John and Ann Minchin. These are wonderful images of John Minchin and his wife Ann, the grandparents of Eileen, Peggy, Nancy and Thelma. They come thanks to Simon Bartram – a great-grandson of John and Ann, through his grandmother Florence (1894-1987). Florence was the youngest of John and Ann’s children, and a sister of Bill Minchin. The photos were passed down through Simon’s parents.
Thelma and Reg Clark: Another Country. From the moment Thelma Minchin stepped off the train onto the station platform, she must have felt she had entered a foreign country. Urban not rural, industrial not agrarian, loud not genteel, bomb-sites not fields, malodorous with fish rather than scented with flowers and vegetables and harvest. Instead of golden Cotswold stone, there were rows and rows
How May Minchin Recovered from Childhood Tragedy. This is the oldest photograph the site has at present (August 2013) of May Minchin. It shows May Wood – who later married Bill Minchin – sitting on the knee of a woman, probably her Auntie Ada, and looking like a porcelain doll. May is one or two years old so it dates from 1893-94. Alongside her
Susan and John’s Early Years By the early 1950s, the house in Harrington Street had served Eileen and Ken Dale well. They’d bought it for £450 to get a foot on the property ladder. Their son John had been born on the kitchen floor. He and Susan had attended the local schools. But Ken and Eileen were aspirational and had never intended to
LORD HELP THE SISTER! Although it could never be called unpopular, being a sister seemed to come more into fashion during the Fifties and Sixties. In Britain the harmonious Beverley Sisters were a ubiquitous presence on the new black and white television screens which were invading the living rooms. In America, their equivalent was a trio called the Andrews Sisters. Not to be left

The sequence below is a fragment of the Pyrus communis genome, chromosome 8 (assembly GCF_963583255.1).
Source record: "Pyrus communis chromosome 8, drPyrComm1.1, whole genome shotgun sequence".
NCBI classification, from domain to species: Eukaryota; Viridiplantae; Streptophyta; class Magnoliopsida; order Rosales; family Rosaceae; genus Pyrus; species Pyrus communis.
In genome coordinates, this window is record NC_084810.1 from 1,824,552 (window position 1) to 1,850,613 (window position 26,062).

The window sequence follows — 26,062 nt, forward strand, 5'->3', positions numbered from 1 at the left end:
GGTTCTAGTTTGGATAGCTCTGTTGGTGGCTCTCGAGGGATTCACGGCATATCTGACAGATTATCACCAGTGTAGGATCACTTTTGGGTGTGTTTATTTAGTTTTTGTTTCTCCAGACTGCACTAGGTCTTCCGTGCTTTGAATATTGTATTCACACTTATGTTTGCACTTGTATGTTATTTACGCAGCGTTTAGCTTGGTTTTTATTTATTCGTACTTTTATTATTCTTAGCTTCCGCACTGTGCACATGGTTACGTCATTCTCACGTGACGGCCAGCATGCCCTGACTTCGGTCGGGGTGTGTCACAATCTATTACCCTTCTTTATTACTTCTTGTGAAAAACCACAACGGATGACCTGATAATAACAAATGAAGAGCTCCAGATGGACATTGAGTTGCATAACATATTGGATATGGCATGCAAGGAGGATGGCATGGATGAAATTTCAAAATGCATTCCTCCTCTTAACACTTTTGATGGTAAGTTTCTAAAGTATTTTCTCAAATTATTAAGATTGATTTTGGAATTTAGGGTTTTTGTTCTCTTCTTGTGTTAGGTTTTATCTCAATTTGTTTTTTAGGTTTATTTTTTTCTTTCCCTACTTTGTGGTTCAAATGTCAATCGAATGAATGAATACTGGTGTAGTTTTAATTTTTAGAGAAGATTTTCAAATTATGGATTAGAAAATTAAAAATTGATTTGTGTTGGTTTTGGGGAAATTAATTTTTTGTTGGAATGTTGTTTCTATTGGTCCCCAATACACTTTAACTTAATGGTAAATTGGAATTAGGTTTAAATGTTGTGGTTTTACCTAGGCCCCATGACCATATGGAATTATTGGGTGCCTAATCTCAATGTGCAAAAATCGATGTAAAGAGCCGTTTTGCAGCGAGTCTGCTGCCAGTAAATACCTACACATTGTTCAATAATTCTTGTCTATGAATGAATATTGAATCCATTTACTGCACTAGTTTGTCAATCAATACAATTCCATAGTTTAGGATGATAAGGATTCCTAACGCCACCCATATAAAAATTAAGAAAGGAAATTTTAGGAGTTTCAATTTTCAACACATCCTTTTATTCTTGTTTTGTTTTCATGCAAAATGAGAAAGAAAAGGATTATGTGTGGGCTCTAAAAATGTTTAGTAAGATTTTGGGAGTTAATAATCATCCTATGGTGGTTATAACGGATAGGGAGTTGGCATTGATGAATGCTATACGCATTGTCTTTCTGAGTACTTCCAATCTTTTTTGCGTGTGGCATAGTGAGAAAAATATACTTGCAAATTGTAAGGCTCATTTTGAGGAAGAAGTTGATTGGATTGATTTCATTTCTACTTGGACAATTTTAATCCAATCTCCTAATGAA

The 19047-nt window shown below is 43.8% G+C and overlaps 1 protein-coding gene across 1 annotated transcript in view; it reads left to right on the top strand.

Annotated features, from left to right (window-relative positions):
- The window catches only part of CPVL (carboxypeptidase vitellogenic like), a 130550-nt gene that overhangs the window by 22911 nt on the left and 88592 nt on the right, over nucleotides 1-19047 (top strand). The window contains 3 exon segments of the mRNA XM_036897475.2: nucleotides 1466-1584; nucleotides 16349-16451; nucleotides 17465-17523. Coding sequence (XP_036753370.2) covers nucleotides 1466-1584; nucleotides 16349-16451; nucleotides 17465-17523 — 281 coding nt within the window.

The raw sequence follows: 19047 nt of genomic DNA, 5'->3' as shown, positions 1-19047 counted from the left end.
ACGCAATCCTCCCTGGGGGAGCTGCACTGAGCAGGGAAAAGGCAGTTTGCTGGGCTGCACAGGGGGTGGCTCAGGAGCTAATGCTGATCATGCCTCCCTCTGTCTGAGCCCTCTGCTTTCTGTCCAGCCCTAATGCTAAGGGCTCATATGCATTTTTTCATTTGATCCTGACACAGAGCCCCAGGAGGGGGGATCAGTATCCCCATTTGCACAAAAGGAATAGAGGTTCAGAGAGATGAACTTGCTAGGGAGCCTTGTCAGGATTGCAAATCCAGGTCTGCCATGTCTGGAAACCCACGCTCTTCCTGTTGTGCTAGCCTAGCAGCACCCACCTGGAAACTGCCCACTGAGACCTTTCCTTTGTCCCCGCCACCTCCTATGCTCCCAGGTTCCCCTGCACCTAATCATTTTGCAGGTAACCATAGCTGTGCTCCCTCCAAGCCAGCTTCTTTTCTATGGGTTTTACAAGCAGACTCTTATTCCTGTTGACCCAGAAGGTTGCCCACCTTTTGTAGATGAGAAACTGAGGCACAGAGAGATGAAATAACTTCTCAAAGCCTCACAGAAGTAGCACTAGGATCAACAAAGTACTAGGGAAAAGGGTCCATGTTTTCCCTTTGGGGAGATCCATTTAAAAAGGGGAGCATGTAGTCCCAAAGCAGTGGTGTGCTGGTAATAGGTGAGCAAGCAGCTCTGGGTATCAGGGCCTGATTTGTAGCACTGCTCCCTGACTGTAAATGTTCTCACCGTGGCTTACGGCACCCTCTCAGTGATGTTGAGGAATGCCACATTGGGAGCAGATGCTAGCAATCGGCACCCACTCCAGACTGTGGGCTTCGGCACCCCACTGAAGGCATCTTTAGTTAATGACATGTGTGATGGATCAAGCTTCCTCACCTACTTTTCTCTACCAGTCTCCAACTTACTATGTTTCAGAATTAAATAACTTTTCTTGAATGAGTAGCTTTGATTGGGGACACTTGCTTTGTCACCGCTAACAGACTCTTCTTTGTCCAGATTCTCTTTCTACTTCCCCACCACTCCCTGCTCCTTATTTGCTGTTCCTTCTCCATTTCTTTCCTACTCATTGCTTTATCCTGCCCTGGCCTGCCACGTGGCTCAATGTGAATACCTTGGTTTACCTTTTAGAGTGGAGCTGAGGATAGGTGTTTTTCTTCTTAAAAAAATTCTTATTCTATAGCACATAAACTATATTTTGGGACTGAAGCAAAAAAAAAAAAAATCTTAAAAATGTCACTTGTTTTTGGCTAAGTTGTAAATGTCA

1970: Four Generations Captured In Time. In 1920, it was just May and Bill. Fifty years later, they sit surrounded by 25 relatives – 17 of them direct descendents. If every picture tells a story, then this one depicts a family saga. It is their Golden Wedding: 7 o’clock in the evening of Friday 6 November 1970, in The Warren Tea Rooms, Bourton-on-the-Water. May
Love in a Time of War By John Dale It was 1937 and Ken Dale had just arrived in the Cotswolds. He was 19 years old and, to him, it was a strange part of the country. He was one of thousands of men being deployed by a government in London which was growing fearful of Hitler’s Germany. Britain was in a race to
The Secret Life of Wold Newton By John Dale My grandmother Alice Lambert was nearly ninety when she climbed onto her sideboard to brush down a cobweb. As she reached up, she lost her balance and fell. She was found in her home, Groom’s Cottage, Wold Newton, Lincolnshire, and taken to hospital. She had broken a hip. While lying in bed, she drifted into